This is hard to answer, but I think you need to consider what art inspires you, what medium you enjoy and what makes you happy. I have written a blog about a simple project idea below:

https://laurahelliott.wordpress.com/2016/09/07/%e2%80%a2-%e2%80%8bartist-project-1-abstract-expressionist-landscape/?preview=true

I have a few pictures below of an original design created by me of a three-dimensional sculpture of a Jesus Lizard, inspired by Picasso and made out of painted, slotted card:

Sculpture Trail 3D Lizard by Laura H Elliott BA (Hons) 1994

Sculpture Exhibition, Wokingham 1995: This sculpture is based on a ‘Jesus Lizard’ and inspired by my ‘muse’ who is Picasso. This piece was made in a jigsaw type of design. Each piece or facet was a piece of cardboard, hand painted and slotted together to make the lizard in this picture. I loved this project and it was very ‘out of the box’ for the project.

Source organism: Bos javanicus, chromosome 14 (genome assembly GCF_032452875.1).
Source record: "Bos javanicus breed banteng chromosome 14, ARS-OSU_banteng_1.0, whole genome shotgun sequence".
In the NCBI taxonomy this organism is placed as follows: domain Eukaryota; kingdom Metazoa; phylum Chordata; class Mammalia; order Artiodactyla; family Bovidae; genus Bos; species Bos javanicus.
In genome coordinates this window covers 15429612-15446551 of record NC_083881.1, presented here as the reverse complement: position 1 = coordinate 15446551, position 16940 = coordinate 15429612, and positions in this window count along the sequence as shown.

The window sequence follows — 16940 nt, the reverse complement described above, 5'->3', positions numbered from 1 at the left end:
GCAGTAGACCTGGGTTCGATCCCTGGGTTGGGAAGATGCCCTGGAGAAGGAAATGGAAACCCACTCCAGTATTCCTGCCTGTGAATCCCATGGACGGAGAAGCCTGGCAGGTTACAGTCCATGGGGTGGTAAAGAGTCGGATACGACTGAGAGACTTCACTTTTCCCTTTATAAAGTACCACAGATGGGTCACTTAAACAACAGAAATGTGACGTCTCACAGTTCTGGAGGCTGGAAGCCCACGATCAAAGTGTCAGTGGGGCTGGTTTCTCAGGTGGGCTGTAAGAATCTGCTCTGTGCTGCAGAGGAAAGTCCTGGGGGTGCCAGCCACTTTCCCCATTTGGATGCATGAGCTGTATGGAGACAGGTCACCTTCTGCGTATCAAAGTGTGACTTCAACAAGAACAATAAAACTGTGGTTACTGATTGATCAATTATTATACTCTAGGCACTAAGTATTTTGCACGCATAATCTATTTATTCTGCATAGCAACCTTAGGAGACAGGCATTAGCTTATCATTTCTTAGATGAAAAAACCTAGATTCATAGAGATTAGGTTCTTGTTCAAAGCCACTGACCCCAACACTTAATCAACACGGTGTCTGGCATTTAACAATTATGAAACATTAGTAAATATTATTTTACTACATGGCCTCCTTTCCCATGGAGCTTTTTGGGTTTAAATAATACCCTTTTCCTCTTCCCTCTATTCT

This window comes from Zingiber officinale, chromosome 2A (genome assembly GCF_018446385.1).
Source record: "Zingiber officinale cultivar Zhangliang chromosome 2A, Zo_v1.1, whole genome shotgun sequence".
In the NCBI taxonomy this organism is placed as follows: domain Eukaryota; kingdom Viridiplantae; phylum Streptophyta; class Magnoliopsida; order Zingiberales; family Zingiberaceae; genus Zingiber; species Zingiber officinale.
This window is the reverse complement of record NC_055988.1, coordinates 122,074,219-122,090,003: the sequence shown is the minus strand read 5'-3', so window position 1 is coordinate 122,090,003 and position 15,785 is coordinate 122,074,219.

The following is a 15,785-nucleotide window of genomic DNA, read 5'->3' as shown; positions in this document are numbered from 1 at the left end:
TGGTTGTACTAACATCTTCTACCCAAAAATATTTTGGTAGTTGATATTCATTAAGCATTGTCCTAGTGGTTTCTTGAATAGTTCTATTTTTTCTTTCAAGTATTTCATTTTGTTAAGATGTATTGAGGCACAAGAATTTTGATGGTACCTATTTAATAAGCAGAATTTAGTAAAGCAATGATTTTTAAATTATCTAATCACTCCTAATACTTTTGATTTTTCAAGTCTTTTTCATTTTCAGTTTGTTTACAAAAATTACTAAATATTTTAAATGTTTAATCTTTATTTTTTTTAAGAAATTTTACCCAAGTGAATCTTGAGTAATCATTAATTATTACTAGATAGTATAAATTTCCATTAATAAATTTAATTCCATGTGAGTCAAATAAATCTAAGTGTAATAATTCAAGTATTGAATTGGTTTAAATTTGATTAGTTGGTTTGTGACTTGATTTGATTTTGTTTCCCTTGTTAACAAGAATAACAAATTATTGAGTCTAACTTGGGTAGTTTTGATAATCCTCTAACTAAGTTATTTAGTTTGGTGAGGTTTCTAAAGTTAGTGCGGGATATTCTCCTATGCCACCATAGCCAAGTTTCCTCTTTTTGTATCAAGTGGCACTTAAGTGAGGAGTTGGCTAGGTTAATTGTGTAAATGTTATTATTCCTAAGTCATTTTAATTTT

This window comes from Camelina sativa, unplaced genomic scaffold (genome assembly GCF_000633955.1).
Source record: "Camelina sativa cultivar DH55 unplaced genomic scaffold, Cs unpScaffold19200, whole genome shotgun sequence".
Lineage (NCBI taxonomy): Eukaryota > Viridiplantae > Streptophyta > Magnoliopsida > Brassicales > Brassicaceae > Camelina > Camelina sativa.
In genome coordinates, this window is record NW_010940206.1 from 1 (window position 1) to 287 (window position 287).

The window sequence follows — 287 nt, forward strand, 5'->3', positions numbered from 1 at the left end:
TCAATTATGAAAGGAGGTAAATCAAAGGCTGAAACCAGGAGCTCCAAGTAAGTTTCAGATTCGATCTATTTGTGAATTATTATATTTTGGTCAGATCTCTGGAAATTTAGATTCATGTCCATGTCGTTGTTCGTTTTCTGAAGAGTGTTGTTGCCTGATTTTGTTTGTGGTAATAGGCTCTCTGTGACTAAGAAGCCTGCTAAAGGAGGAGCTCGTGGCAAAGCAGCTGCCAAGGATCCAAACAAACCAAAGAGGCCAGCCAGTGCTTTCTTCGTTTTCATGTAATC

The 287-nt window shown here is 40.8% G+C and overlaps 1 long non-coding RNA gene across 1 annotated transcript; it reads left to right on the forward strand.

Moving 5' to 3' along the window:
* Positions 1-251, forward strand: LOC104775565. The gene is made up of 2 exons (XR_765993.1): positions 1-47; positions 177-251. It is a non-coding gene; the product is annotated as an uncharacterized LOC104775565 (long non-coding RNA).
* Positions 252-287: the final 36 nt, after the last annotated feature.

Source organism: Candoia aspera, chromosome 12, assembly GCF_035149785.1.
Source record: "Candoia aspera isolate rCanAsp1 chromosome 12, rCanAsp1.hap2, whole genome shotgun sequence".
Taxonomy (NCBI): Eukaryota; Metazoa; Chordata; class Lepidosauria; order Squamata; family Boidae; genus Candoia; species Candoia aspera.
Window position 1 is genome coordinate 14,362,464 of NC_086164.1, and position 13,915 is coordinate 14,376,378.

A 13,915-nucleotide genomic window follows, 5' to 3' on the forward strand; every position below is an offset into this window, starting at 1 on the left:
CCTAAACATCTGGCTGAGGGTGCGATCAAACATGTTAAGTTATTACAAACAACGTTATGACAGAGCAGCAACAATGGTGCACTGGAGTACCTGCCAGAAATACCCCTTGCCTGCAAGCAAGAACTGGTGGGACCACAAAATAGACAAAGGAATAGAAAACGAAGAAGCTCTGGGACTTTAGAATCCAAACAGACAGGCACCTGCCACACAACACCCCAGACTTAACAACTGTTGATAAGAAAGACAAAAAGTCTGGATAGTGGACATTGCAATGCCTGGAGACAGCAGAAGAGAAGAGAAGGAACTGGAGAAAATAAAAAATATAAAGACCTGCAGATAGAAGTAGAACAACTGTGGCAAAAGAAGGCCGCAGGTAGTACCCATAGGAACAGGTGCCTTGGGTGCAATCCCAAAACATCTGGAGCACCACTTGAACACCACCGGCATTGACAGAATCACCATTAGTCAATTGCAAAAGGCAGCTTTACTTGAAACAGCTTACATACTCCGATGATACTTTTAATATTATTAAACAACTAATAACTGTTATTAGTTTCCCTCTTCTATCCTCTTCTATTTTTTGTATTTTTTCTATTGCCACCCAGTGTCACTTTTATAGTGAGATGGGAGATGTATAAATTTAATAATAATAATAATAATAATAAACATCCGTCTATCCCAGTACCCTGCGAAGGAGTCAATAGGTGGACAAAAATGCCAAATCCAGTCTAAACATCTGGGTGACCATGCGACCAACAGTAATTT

All artworks & designs displayed are © Copyright by artist Laura H Elliott BA (Hons), Dip or the artists stated.

Quick Link @ http://www.lhe-art.co.uk

Blog Web: https://laurahelliott.wordpress.com

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• “Forever Grateful” Representing the Poppy & the Royal British Legion

“Forever Grateful” Representing the Poppy & the Royal British Legion

In my own family I am deeply honored and proud of family who has served our country, home or abroad. I have honored those who served from my family at the end of this page.